1.Over the past 20 years, social platforms have used section 230 as an excuse to avoid regulation, which has contributed to the proliferation of problematic content.

2.Social platforms are self-regulating, so each platform has community guidelines for users. However, some of the problems on the platform may be because self-regulation follows the theory of hegemony. An important part of the Internet culture is the entrepreneurial culture, which follows a profit-oriented and money-chasing. Therefore, social platforms choose to ignore fringe viewpoints in order to defend the dominant interests. Subjective content moderation can be used to promote patriarchal social interests to the detriment of women who demand equal access to platforms (Nurik,2019).

In 2017, Alana, an American feminist comedian, posted ‘Men Are Scum’ after being fed up with harassment and sexism from male users, which a user subsequently reported for chronic hate speech. Alana’s account was banned for 30 days. With Alana’s support, 500 comedians posted ‘Men Are Scum’ on Facebook, which resulted in the comedians’ accounts all being banned. The harasser threatened Alana’s friend by photoshopping her face after the assault, and afterward, she could not get the website to remove the horrible photo until the media intervened (Nurik,2019). There is an asymmetrical and unfair content moderation standard on Facebook in treating women who are blocked to defend their rights. At the same time, men are protected when they harass and threaten women.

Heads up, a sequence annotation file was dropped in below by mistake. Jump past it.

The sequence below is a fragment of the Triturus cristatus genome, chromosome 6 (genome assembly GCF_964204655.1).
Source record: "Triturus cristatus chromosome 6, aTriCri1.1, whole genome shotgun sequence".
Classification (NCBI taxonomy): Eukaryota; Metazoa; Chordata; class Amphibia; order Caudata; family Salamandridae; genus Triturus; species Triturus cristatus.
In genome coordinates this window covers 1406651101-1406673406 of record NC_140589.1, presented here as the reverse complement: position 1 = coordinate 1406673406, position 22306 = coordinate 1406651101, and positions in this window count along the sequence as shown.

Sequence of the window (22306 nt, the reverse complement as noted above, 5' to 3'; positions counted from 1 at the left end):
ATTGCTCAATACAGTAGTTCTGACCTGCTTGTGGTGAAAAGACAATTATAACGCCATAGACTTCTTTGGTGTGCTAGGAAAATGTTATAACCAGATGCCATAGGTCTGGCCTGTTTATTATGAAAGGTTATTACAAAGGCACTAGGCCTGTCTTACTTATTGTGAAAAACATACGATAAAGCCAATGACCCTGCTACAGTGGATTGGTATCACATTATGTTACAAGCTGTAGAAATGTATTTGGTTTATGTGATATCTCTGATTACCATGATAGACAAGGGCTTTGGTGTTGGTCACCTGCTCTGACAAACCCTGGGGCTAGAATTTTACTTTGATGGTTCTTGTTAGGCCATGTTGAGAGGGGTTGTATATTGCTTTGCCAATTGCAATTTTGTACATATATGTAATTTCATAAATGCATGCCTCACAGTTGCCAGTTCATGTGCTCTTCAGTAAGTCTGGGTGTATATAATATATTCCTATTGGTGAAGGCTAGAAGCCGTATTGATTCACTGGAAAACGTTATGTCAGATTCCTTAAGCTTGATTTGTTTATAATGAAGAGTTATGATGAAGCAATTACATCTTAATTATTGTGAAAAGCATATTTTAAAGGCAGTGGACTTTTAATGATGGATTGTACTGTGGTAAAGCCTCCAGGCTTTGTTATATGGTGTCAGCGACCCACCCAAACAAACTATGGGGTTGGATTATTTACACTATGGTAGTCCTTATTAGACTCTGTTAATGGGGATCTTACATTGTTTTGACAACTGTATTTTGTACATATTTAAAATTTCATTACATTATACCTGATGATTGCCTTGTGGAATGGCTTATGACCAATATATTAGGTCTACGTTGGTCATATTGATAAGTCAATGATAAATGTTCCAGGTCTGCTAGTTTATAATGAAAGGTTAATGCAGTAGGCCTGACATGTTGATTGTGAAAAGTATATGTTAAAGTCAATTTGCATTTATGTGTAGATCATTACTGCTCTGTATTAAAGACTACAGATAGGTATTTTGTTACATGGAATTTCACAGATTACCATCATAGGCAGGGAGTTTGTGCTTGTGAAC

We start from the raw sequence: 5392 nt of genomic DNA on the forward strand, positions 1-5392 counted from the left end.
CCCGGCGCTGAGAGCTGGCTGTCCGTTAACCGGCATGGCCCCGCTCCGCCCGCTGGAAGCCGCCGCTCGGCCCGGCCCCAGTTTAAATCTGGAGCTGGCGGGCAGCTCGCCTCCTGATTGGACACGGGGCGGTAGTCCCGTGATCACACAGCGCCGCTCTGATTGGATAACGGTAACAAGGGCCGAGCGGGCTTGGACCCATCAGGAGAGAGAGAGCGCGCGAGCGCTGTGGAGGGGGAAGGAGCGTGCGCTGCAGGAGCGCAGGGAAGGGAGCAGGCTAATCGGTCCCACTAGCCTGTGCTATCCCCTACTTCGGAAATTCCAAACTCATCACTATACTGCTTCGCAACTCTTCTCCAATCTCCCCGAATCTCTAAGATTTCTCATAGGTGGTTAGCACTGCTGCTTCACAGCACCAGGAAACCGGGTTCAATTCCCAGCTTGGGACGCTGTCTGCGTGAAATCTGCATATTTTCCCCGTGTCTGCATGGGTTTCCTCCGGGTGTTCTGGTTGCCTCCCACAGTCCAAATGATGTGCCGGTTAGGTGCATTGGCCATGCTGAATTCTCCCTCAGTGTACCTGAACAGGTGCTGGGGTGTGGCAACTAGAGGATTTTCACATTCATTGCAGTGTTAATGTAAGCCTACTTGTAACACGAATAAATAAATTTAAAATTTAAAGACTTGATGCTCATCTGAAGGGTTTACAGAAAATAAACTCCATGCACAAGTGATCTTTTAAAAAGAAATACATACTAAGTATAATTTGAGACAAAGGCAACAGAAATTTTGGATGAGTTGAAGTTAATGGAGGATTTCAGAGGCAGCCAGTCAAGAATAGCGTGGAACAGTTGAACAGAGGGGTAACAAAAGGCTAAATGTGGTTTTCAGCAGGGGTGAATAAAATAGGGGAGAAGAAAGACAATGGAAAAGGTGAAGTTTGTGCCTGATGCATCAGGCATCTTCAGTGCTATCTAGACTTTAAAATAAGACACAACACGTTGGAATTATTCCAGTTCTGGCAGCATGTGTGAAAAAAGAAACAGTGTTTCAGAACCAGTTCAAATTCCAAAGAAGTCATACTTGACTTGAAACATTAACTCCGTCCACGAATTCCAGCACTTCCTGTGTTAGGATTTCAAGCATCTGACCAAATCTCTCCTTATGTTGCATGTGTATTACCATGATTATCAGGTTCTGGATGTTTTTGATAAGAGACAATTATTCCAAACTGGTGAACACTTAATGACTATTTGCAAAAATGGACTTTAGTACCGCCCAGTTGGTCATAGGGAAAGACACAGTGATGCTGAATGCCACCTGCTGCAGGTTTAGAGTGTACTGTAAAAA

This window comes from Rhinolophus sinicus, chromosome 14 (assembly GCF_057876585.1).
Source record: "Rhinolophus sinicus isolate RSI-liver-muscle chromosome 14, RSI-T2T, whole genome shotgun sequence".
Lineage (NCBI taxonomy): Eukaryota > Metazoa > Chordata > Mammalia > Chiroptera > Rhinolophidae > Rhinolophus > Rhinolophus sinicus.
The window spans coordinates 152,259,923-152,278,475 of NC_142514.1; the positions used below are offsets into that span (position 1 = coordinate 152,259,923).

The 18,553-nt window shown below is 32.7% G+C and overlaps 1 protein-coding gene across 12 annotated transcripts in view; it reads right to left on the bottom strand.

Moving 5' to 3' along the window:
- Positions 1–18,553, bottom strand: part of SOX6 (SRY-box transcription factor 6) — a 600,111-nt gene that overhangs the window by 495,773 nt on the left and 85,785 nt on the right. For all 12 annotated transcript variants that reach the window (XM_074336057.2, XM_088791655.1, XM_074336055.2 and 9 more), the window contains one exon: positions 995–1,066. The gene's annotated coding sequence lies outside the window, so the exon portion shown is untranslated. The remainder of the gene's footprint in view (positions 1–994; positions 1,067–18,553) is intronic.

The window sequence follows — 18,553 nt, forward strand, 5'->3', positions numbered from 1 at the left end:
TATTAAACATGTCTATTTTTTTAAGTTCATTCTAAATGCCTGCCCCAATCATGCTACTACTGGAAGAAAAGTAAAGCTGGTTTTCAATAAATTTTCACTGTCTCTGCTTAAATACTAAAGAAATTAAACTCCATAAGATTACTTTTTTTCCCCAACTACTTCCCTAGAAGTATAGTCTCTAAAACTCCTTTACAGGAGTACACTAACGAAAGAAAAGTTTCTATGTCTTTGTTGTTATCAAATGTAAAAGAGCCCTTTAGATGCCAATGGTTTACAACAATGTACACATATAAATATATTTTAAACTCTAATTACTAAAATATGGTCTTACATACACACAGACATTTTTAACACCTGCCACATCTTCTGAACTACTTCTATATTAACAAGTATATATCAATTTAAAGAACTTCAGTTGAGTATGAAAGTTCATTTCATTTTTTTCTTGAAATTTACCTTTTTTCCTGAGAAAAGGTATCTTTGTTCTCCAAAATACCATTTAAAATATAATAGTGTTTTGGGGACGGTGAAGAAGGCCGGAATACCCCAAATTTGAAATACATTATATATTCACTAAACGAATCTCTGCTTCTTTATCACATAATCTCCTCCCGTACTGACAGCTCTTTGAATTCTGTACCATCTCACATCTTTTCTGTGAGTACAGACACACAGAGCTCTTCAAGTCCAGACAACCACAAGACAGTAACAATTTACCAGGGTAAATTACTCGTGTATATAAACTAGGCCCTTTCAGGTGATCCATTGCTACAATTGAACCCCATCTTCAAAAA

(‘Cyberbullying, would you do it?’ by kid-josh is licensed with CC BY 2.0)

3.Most of the current platform’s technical employees in global, are educated white males, and most are libertarians; this can lead to a homogeneity of views and opinions (Gillespie, 2018). Most moderation workers on  social platforms are mostly outsourced. The platform can hire moderation workers at a low cost, but this can lead to a serious problem where staff must enforce language and cultural norms that match those of their customers. Furthermore, these cultural norms may counter their own (Roberts,2019).

How to stop?


Data shows that in 2017, Facebook’s global male workforce comprised 65% of the total workforce, and 89% of the U.S. workforce was white and Asian (Nurik,2019). There is a racial and gender imbalance within Facebook, so people from different countries, backgrounds, cultures, religions, beliefs, genders, and races around the world should be hired.

Platforms can sacrifice marginal interests for dominant interests, so government involvement becomes especially important.

 Government intervention

(‘Bundestag’ by malditofriki is licensed with CC BY 2.0)